User currently offlineSTLGph From United States of America, joined Oct 2004, 9744 posts, RR: 25
Reply 6, posted (11 years 3 weeks 1 day 2 hours ago) and read 3585 times:

Wait a second...I'm still rather new at this but it sounds like you can go to certain websites and listen to air traffic controls? Is this correct? If so, -where- *where*?!! Haha. And I'd be interested in STL and surrounding areas/airports, btw. Thanks.

if assumptions could fly, airliners.net would be the world's busiest airport
User currently offlineLondoncenter From United Kingdom, joined Feb 2004, 108 posts, RR: 0
Reply 7, posted (11 years 3 weeks 13 hours ago) and read 3538 times:

Primary radar sends out a strong signal from the ground which is bounced back off the aircraft and received by the same equipment on the ground which then derives the position of the a/c and is displayed on a radar screen. Whether as a raw return (i.e. like the movies with the sweeping glow and fading) or as a synthesized picture (a little cross or box or other symbol representing the raw return on a digital picture).

Secondary radar sends out a weaker signal as it only needs to be received by the aircraft, not reflected back. The transponder onboard the a/c is interrogated by this signal and then sends back a reply which is received by the ground based equipment. As Meister poinst out this can be mode A which is callsign data, allowing for easier ID than primary alone, or (as most a/c do) can have mode C also which gives a height readout from the a/c altimeter. This allows ATC to separate a/c easier as they can see levels of a/c without asking for reports.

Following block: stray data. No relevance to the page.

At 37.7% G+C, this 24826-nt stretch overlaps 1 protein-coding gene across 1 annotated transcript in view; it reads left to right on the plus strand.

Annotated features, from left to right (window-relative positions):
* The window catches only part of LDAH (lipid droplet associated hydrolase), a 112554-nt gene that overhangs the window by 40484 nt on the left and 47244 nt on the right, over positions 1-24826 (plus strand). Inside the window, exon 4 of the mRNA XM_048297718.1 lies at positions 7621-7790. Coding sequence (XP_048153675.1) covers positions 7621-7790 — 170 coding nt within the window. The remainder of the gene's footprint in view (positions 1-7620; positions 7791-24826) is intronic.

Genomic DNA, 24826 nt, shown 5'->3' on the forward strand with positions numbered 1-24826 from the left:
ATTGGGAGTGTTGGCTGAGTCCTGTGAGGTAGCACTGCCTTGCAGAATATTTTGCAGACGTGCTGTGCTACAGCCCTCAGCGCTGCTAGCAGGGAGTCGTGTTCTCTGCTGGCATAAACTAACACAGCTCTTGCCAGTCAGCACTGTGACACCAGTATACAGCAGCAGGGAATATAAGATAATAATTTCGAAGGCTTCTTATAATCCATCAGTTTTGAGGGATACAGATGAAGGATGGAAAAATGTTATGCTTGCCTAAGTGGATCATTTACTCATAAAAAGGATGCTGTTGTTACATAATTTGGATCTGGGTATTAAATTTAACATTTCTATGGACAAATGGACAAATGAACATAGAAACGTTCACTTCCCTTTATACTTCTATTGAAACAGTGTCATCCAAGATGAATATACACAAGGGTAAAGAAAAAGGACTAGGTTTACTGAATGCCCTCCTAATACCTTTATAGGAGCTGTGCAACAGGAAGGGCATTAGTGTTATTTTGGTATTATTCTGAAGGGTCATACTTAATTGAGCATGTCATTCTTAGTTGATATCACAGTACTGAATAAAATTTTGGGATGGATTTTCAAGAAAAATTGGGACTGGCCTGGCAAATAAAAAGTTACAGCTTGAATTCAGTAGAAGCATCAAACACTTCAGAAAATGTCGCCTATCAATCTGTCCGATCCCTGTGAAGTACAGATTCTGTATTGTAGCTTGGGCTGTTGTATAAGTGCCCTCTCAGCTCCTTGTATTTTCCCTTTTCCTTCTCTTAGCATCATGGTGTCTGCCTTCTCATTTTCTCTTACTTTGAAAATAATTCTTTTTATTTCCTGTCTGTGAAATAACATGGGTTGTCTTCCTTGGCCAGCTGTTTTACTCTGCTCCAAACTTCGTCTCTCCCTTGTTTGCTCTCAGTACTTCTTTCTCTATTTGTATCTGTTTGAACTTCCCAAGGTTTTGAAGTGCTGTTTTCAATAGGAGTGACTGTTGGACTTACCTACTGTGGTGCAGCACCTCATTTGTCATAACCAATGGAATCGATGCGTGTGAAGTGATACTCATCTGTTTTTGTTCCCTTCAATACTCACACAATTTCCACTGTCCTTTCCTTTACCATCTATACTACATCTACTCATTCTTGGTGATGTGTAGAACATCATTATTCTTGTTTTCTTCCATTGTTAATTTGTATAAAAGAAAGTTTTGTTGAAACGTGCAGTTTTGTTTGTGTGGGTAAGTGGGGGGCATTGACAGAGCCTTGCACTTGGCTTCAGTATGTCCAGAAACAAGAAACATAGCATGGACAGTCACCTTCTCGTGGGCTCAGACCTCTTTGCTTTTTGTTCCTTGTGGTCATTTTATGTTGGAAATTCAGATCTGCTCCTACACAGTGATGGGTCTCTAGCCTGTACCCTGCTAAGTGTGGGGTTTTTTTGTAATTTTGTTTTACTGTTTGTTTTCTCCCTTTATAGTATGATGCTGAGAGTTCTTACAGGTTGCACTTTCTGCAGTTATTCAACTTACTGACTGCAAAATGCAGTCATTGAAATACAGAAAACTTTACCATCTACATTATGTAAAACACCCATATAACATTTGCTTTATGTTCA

Mode S is the next big development and will allow every a/c in the world to have a discrete secondary radar ID, instead of an allocated four digit transponder squawk. And will allow ATC to see almost all information that may be required, such as climb rates, indicated air speed, even the level the pilot has set on autopilot, allowing us to check if the pilot has entered the correct level after his clearance. You would not believe the number of 'Level busts' because pilots get levels and headings mixed up, even after reading instructions back correctly. Pilots have a lot of numbers to think about and look at in front of them so I imagine its easily done.

User currently offlineLX23 From United Kingdom, joined Aug 2004, 347 posts, RR: 2
Reply 8, posted (11 years 3 weeks 11 hours ago) and read 3515 times:


Any freqs you can give us on the SOU area? Big grin

User currently offlineScbriml From United Kingdom, joined Jul 2003, 14452 posts, RR: 45
Reply 9, posted (11 years 3 weeks 9 hours ago) and read 3488 times:
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Thanks for the responses. As one detective worked out, I am based in Woking, so my primary interest is LHR & LGW, but I travel frequently so I was interested to know if there was a website where I could look up frequencies before I travel.

Time flies like an arrow. Fruit flies like a banana!
User currently offlineFsuwxman From United States of America, joined Jan 2002, 439 posts, RR: 3
Reply 10, posted (11 years 3 weeks 8 hours ago) and read 3481 times:

Well, if your travels bring you to the US, you can always use Go to the Airport look up, and will give you all the frequencies for that airport, except CTR frequency, which, if you do a Google Search, can be found with their repeater location.

ASOS... Another Shi#y Observation Station